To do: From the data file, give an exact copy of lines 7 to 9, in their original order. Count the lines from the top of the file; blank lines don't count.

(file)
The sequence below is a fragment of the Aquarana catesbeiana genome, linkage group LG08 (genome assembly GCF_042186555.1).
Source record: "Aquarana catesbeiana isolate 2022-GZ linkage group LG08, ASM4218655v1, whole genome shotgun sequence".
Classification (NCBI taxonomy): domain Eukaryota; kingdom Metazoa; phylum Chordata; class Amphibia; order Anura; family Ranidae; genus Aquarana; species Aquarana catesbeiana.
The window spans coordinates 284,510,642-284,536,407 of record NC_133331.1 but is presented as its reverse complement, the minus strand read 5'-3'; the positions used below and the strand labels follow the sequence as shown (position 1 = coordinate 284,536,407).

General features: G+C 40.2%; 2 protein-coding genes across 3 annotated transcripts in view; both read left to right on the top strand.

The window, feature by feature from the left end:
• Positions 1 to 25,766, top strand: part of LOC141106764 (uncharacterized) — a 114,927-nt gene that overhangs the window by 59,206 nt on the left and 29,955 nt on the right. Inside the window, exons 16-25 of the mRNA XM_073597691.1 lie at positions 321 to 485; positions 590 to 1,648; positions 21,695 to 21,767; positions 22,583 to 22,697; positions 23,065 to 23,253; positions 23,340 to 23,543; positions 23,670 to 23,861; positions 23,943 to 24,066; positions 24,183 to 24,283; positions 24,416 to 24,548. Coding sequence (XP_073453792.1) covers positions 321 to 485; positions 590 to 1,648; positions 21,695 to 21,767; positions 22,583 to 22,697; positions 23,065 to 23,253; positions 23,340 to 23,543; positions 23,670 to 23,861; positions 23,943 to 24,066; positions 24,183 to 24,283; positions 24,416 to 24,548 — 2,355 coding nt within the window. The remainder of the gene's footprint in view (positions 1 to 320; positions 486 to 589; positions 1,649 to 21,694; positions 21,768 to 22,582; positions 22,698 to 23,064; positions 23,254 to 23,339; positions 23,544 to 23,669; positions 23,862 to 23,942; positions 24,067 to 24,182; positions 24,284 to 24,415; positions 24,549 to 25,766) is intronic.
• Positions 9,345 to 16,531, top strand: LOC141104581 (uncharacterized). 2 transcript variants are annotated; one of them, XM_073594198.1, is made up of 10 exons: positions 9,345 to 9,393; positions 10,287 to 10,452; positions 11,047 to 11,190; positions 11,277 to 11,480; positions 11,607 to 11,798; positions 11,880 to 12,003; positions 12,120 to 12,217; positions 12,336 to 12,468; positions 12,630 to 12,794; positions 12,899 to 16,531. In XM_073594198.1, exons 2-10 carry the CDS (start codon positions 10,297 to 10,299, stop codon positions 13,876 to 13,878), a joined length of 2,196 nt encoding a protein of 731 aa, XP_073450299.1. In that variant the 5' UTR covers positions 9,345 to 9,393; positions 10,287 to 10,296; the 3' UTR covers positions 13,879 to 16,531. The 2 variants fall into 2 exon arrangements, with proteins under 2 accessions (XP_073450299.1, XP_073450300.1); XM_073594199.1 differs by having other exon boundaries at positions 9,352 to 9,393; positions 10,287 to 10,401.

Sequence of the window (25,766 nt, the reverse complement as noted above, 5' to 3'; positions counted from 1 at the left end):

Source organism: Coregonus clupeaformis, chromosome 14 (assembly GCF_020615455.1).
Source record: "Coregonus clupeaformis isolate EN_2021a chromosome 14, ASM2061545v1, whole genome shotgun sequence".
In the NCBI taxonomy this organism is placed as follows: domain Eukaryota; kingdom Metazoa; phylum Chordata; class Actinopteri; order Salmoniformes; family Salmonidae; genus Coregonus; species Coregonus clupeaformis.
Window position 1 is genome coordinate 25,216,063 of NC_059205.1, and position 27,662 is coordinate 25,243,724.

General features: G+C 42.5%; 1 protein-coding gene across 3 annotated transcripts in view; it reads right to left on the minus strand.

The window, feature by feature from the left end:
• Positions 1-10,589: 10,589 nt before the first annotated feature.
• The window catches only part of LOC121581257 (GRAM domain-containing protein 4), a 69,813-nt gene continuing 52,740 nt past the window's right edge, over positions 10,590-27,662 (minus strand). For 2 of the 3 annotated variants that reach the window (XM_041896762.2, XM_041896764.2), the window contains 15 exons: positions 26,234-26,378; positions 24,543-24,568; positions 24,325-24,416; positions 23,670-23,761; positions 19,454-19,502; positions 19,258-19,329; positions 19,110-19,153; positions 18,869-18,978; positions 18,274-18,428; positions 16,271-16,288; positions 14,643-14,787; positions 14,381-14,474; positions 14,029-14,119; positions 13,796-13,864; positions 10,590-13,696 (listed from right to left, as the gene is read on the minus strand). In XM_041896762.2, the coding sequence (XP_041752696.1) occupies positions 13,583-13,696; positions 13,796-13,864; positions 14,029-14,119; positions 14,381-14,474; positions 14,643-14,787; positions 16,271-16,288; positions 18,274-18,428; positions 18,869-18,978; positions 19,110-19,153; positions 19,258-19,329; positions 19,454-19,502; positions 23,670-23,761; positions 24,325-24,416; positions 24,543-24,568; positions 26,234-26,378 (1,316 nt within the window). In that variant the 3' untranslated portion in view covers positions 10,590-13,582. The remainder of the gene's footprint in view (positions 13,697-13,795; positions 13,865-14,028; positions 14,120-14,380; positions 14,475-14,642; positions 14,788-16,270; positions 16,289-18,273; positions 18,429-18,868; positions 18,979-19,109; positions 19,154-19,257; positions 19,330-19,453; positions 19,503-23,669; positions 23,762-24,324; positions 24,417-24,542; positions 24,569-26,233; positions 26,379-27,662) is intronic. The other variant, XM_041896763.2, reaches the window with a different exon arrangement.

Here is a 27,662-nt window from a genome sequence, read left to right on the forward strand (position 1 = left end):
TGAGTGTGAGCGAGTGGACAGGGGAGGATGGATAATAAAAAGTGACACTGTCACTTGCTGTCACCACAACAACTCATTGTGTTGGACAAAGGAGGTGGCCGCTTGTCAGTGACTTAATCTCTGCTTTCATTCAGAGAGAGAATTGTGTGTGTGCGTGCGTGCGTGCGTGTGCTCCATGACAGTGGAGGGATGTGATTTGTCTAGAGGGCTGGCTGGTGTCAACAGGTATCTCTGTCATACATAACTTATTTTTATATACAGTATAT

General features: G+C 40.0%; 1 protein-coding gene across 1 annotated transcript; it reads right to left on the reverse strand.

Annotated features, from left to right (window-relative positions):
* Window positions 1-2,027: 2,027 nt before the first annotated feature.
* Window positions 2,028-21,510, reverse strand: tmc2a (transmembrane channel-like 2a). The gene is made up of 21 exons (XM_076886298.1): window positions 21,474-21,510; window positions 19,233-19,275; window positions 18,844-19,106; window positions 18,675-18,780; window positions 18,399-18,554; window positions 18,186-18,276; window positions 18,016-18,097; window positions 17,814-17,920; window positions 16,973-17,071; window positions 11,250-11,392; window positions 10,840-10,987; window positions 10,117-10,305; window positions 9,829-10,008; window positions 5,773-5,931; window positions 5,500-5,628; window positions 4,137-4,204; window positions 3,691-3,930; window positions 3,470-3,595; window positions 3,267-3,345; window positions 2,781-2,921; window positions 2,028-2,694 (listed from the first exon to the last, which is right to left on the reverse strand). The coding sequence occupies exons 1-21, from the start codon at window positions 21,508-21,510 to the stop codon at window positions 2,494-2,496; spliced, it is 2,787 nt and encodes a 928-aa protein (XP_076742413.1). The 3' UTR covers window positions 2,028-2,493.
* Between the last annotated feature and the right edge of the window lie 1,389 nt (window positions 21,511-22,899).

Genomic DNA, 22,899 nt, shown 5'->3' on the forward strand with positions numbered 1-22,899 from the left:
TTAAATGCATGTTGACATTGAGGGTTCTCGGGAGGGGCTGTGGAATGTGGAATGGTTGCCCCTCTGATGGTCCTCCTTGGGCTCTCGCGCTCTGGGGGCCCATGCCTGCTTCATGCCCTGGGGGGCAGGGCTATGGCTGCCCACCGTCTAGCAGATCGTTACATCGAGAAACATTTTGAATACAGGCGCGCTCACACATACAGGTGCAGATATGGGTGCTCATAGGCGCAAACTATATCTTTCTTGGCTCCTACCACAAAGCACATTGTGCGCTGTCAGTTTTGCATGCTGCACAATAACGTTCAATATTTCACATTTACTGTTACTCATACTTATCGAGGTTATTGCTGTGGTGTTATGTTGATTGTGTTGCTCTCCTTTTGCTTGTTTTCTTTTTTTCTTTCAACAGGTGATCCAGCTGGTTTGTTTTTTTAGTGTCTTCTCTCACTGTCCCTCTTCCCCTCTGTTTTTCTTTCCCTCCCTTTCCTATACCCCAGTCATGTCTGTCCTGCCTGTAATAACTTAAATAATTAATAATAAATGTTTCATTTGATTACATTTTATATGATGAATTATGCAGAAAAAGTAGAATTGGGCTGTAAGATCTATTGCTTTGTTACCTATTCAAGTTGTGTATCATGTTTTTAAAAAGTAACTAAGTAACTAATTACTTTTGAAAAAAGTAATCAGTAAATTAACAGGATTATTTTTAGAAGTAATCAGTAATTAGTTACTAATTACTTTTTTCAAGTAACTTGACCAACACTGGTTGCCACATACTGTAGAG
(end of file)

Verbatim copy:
• Positions 1 to 25,766, top strand: part of LOC141106764 (uncharacterized) — a 114,927-nt gene that overhangs the window by 59,206 nt on the left and 29,955 nt on the right. Inside the window, exons 16-25 of the mRNA XM_073597691.1 lie at positions 321 to 485; positions 590 to 1,648; positions 21,695 to 21,767; positions 22,583 to 22,697; positions 23,065 to 23,253; positions 23,340 to 23,543; positions 23,670 to 23,861; positions 23,943 to 24,066; positions 24,183 to 24,283; positions 24,416 to 24,548. Coding sequence (XP_073453792.1) covers positions 321 to 485; positions 590 to 1,648; positions 21,695 to 21,767; positions 22,583 to 22,697; positions 23,065 to 23,253; positions 23,340 to 23,543; positions 23,670 to 23,861; positions 23,943 to 24,066; positions 24,183 to 24,283; positions 24,416 to 24,548 — 2,355 coding nt within the window. The remainder of the gene's footprint in view (positions 1 to 320; positions 486 to 589; positions 1,649 to 21,694; positions 21,768 to 22,582; positions 22,698 to 23,064; positions 23,254 to 23,339; positions 23,544 to 23,669; positions 23,862 to 23,942; positions 24,067 to 24,182; positions 24,284 to 24,415; positions 24,549 to 25,766) is intronic.
• Positions 9,345 to 16,531, top strand: LOC141104581 (uncharacterized). 2 transcript variants are annotated; one of them, XM_073594198.1, is made up of 10 exons: positions 9,345 to 9,393; positions 10,287 to 10,452; positions 11,047 to 11,190; positions 11,277 to 11,480; positions 11,607 to 11,798; positions 11,880 to 12,003; positions 12,120 to 12,217; positions 12,336 to 12,468; positions 12,630 to 12,794; positions 12,899 to 16,531. In XM_073594198.1, exons 2-10 carry the CDS (start codon positions 10,297 to 10,299, stop codon positions 13,876 to 13,878), a joined length of 2,196 nt encoding a protein of 731 aa, XP_073450299.1. In that variant the 5' UTR covers positions 9,345 to 9,393; positions 10,287 to 10,296; the 3' UTR covers positions 13,879 to 16,531. The 2 variants fall into 2 exon arrangements, with proteins under 2 accessions (XP_073450299.1, XP_073450300.1); XM_073594199.1 differs by having other exon boundaries at positions 9,352 to 9,393; positions 10,287 to 10,401.

Sequence of the window (25,766 nt, the reverse complement as noted above, 5' to 3'; positions counted from 1 at the left end):